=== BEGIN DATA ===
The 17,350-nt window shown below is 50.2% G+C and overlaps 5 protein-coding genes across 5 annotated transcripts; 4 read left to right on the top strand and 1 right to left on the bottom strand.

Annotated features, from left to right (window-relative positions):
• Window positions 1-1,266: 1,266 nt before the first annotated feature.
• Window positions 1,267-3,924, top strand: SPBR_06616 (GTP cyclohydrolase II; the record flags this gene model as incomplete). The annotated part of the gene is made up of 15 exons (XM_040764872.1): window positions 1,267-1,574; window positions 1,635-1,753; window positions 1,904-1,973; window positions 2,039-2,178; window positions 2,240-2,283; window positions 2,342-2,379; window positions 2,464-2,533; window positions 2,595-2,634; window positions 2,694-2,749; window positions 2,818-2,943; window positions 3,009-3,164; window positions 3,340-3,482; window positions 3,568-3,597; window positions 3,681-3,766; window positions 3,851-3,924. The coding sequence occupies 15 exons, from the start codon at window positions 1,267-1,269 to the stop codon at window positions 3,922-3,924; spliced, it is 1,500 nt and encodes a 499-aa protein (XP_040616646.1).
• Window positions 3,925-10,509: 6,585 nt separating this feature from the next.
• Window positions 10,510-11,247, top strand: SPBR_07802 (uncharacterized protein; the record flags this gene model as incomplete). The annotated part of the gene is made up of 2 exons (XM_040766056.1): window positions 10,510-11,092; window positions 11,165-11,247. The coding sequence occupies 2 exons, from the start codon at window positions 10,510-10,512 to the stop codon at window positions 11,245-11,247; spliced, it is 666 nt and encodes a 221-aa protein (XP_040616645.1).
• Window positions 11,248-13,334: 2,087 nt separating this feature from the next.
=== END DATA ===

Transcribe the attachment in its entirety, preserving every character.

The 17,350-nt window shown below is 50.2% G+C and overlaps 5 protein-coding genes across 5 annotated transcripts; 4 read left to right on the top strand and 1 right to left on the bottom strand.

Annotated features, from left to right (window-relative positions):
• Window positions 1-1,266: 1,266 nt before the first annotated feature.
• Window positions 1,267-3,924, top strand: SPBR_06616 (GTP cyclohydrolase II; the record flags this gene model as incomplete). The annotated part of the gene is made up of 15 exons (XM_040764872.1): window positions 1,267-1,574; window positions 1,635-1,753; window positions 1,904-1,973; window positions 2,039-2,178; window positions 2,240-2,283; window positions 2,342-2,379; window positions 2,464-2,533; window positions 2,595-2,634; window positions 2,694-2,749; window positions 2,818-2,943; window positions 3,009-3,164; window positions 3,340-3,482; window positions 3,568-3,597; window positions 3,681-3,766; window positions 3,851-3,924. The coding sequence occupies 15 exons, from the start codon at window positions 1,267-1,269 to the stop codon at window positions 3,922-3,924; spliced, it is 1,500 nt and encodes a 499-aa protein (XP_040616646.1).
• Window positions 3,925-10,509: 6,585 nt separating this feature from the next.
• Window positions 10,510-11,247, top strand: SPBR_07802 (uncharacterized protein; the record flags this gene model as incomplete). The annotated part of the gene is made up of 2 exons (XM_040766056.1): window positions 10,510-11,092; window positions 11,165-11,247. The coding sequence occupies 2 exons, from the start codon at window positions 10,510-10,512 to the stop codon at window positions 11,245-11,247; spliced, it is 666 nt and encodes a 221-aa protein (XP_040616645.1).
• Window positions 11,248-13,334: 2,087 nt separating this feature from the next.